Larry Sanders has lived his entire life within a three-block radius of the park in South Los Angeles where he works as a gang interventionist.
Green Meadows Park is where his kids grew up, and now it is where he takes his four grandchildren to play. It’s also where he was stopped by police in April and added to the city’s gang database ― accused of the same activity he works hard to prevent in his neighborhood.
Across the country, gang databases are coming under scrutiny by justice reform advocates who say the lists exemplify police overreach that can lead to civil rights violations.
California, the first state to create a computerized gang database, is reviewing its regulations, grappling with a system prone to discretionary practices that remains largely unregulated outside of law enforcement.
Despite previous reforms, it still disproportionately affects underprivileged communities of color.
Sanders was not on the clock but socializing with friends the afternoon of April 29, when police from the city’s gang task force pulled up. The officers asked the men if they were on parole or probation. None of them were. Then without explanation the officers told them to lift their shirts and show their tattoos.
The police department had received a call about people drinking in public, Sanders recalled the officers telling them. There was no alcohol present, but groups nearby were drinking and were never questioned, Sanders said. The officers ran IDs and then left without further explanation. It was “the regular get down,” said Sanders, 58, who dismissed the interaction as one of many humiliations he has experienced as a black man.
Weeks later, he received a letter saying he had “met the minimum criteria” to be designated a gang member or associate. The notice had a checklist justifying Sanders’ inclusion with three neatly placed ‘X’s claiming he was ‘associating with documented gang members,’ ‘frequenting gang areas’ and had been ‘arrested for offenses consistent with gang activity.’
Shocked and confused, Sanders said he had not been arrested that day, but had been stopped and released more than 20 years ago for something unrelated. He has never been part of a gang.
“I’m like, man, how the hell did they figure that just by looking at me?” he said. He applied in June to be removed from the database, but is still waiting to hear about his case.
Sanders, who also goes by the name L.V., short for Large Variety, gained notoriety in 1995 for his vocals in Coolio’s Grammy-winning hit “Gangsta’s Paradise.” He still makes solo records and performs with South Central Cartel, a rap group whose music videos often invoke images and lyrics associated with gangs and gang violence.
But it’s just a persona, Sanders said.
“We been singing about gangster music because that’s what we had to live through,” he said. “You know we had to dress or talk like this or act the way we act to get through life. … We had riots going on, we had a lot of people dying. … You can’t just say, ‘Oh, look how he’s dressed.’”
Los Angeles was the first city to create a computerized database in 1987 to allow officers to easily access and share information with other police departments. A statewide system known as CalGang followed a few years later and was exported across the U.S. Now, there are at least 339 gang databases nationwide, according to the most recent Bureau of Justice statistics. Most are run independent of each other and without federal oversight.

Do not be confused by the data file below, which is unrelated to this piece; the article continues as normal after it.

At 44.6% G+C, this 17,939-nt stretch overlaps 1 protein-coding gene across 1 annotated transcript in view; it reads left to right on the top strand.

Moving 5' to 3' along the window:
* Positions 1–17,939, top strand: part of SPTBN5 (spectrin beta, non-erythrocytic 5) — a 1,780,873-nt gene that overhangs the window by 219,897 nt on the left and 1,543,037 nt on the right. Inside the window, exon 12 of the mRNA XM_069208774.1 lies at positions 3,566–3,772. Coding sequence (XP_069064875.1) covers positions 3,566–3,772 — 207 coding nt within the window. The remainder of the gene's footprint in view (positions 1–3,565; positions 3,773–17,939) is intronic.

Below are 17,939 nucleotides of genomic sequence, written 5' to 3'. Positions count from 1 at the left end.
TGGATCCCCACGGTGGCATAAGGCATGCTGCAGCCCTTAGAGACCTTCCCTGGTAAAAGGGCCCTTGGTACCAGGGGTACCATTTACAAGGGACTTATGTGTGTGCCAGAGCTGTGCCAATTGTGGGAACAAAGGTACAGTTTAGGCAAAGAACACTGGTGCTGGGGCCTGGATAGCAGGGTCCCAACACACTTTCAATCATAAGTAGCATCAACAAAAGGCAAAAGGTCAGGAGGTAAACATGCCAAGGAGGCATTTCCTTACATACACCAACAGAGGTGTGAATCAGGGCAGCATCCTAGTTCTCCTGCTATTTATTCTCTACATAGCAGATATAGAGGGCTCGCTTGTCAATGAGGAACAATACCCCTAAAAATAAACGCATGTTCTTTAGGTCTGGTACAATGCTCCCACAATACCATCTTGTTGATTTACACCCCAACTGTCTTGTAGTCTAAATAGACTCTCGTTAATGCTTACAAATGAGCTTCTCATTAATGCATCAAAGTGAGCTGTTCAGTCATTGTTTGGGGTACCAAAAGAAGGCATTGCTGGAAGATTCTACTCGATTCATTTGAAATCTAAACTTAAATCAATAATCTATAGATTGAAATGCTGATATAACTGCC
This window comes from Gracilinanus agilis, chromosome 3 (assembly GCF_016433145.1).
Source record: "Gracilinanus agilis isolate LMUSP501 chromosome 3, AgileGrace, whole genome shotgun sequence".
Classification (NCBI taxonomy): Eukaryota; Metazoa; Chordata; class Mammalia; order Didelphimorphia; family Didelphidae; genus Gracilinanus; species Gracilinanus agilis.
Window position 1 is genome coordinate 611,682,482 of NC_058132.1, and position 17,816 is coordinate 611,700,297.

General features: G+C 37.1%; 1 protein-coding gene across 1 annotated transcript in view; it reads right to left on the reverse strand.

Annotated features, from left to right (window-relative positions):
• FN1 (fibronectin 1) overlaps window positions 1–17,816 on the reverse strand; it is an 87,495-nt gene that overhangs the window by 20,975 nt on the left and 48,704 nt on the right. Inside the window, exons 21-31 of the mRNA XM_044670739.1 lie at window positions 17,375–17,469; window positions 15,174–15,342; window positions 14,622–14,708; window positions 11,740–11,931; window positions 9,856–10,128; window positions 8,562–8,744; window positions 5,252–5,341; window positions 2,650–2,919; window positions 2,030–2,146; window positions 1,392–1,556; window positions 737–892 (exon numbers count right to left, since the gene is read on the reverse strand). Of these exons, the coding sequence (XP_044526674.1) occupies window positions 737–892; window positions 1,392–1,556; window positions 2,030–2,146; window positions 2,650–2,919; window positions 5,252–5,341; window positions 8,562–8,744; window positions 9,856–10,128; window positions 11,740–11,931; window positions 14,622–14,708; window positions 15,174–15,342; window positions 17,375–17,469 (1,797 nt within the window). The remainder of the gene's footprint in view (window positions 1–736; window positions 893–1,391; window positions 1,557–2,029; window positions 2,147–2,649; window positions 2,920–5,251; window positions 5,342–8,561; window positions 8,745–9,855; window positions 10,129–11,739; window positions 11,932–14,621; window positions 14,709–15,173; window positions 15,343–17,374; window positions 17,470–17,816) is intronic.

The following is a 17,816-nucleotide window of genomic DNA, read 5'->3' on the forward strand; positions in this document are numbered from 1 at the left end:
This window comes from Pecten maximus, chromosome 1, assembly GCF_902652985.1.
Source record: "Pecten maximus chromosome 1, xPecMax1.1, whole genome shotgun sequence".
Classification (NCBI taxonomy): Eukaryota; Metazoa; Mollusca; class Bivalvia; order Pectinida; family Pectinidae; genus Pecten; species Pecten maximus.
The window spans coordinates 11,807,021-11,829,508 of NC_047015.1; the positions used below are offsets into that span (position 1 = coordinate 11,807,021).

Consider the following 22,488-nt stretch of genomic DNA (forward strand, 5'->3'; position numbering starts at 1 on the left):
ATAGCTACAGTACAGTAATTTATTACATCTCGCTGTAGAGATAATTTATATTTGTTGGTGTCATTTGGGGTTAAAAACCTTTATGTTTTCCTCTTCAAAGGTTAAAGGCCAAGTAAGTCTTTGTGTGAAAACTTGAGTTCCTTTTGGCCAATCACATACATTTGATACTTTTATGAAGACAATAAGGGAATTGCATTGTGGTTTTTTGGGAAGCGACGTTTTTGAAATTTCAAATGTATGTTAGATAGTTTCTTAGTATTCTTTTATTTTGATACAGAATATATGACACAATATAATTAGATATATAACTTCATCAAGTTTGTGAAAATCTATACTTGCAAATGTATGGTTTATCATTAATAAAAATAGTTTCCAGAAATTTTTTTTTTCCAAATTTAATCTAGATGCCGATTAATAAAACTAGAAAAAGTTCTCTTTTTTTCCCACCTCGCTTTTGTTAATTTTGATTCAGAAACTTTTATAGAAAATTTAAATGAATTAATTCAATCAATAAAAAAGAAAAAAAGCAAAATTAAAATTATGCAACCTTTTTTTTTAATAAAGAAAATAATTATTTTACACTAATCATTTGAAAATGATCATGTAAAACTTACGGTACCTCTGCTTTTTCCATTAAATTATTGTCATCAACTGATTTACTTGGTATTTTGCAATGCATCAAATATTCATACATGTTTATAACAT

Concerns over the integrity of the city’s database bubbled up in the early 1990s when the Los Angeles District Attorney’s Office released a report saying nearly half of all black youths in the city were in it. The news sparked outcry from critics who said it was evidence of systematic police profiling.
Audit reveals inaccuracies, privacy issues
Not much changed until 2016 when the state audited CalGang, revealing inaccuracies and privacy issues, including entries that listed children under a year old. It also found more than 600 records that had been in the system well beyond the standard five-year purge date, including many that were set to remain there beyond 100 years.
The audit also shined a light on the lack of oversight and transparency, leading officials to transfer supervision of CalGang from law enforcement agencies to the state Attorney General’s office. It placed a moratorium on the system while thousands of records were purged for improper entry or overdue expiration dates. As of October 2018, the database held 88,670 records, about half as many as it once did.
It also found that at least three law enforcement agencies used the database for employment screenings in violation of CalGang policy.
Since then, other states have looked to California as a bellwether for reform. In 2015, the state enacted a bill requiring police to notify minors when they were added to the database and soon extended the requirement to adults. Some states, including New York, still do not require notification.
The California Department of Justice recently proposed new regulations, which would narrow the criteria used to label someone as a gang member or associate. If approved, the rules would take effect Jan. 1. The DOJ has proposed removing several of the nebulous categories that swept Sanders up, including hanging out in gang areas and associating with gang members. Both associating with gang members and frequenting gang areas are part of Sanders’ job as an intervention worker with the Summer Night Lights Program, a city initiative that aims to reduce violence in at-risk communities.
Sean Garcia-Leys, an attorney with the Urban Peace Institute in Los Angeles, who helped Sanders apply for removal from the database, said police discretion to interpret the already subjective criteria is vast.
“I have never heard a law enforcement officer give a workable definition of a ‘gang area,’” he said. “I don’t believe one exists.”